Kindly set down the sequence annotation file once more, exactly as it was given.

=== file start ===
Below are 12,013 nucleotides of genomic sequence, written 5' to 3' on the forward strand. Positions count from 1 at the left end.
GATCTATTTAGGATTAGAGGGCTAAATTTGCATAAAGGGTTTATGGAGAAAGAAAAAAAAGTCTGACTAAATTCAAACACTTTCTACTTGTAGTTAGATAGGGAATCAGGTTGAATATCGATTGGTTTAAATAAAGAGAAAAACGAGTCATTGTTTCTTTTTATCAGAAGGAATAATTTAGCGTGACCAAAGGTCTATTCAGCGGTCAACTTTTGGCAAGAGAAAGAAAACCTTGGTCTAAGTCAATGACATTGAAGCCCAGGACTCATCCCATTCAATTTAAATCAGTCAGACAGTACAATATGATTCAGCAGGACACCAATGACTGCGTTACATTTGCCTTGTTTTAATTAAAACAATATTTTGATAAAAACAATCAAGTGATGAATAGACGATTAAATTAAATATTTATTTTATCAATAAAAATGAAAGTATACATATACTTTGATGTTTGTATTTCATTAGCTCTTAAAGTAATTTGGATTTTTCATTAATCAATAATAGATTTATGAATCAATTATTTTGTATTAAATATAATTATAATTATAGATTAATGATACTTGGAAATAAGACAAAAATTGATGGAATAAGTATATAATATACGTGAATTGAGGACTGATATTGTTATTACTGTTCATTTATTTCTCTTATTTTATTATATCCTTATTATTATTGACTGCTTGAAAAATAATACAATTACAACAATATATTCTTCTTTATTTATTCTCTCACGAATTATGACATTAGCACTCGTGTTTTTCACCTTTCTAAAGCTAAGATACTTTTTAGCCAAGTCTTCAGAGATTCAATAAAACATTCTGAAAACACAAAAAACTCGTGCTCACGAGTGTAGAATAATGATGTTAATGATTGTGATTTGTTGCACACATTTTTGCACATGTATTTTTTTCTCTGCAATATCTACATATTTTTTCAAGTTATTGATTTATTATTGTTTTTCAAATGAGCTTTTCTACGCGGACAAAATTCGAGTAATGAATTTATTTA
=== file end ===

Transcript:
Below are 12,013 nucleotides of genomic sequence, written 5' to 3' on the forward strand. Positions count from 1 at the left end.
GATCTATTTAGGATTAGAGGGCTAAATTTGCATAAAGGGTTTATGGAGAAAGAAAAAAAAGTCTGACTAAATTCAAACACTTTCTACTTGTAGTTAGATAGGGAATCAGGTTGAATATCGATTGGTTTAAATAAAGAGAAAAACGAGTCATTGTTTCTTTTTATCAGAAGGAATAATTTAGCGTGACCAAAGGTCTATTCAGCGGTCAACTTTTGGCAAGAGAAAGAAAACCTTGGTCTAAGTCAATGACATTGAAGCCCAGGACTCATCCCATTCAATTTAAATCAGTCAGACAGTACAATATGATTCAGCAGGACACCAATGACTGCGTTACATTTGCCTTGTTTTAATTAAAACAATATTTTGATAAAAACAATCAAGTGATGAATAGACGATTAAATTAAATATTTATTTTATCAATAAAAATGAAAGTATACATATACTTTGATGTTTGTATTTCATTAGCTCTTAAAGTAATTTGGATTTTTCATTAATCAATAATAGATTTATGAATCAATTATTTTGTATTAAATATAATTATAATTATAGATTAATGATACTTGGAAATAAGACAAAAATTGATGGAATAAGTATATAATATACGTGAATTGAGGACTGATATTGTTATTACTGTTCATTTATTTCTCTTATTTTATTATATCCTTATTATTATTGACTGCTTGAAAAATAATACAATTACAACAATATATTCTTCTTTATTTATTCTCTCACGAATTATGACATTAGCACTCGTGTTTTTCACCTTTCTAAAGCTAAGATACTTTTTAGCCAAGTCTTCAGAGATTCAATAAAACATTCTGAAAACACAAAAAACTCGTGCTCACGAGTGTAGAATAATGATGTTAATGATTGTGATTTGTTGCACACATTTTTGCACATGTATTTTTTTCTCTGCAATATCTACATATTTTTTCAAGTTATTGATTTATTATTGTTTTTCAAATGAGCTTTTCTACGCGGACAAAATTCGAGTAATGAATTTATTTA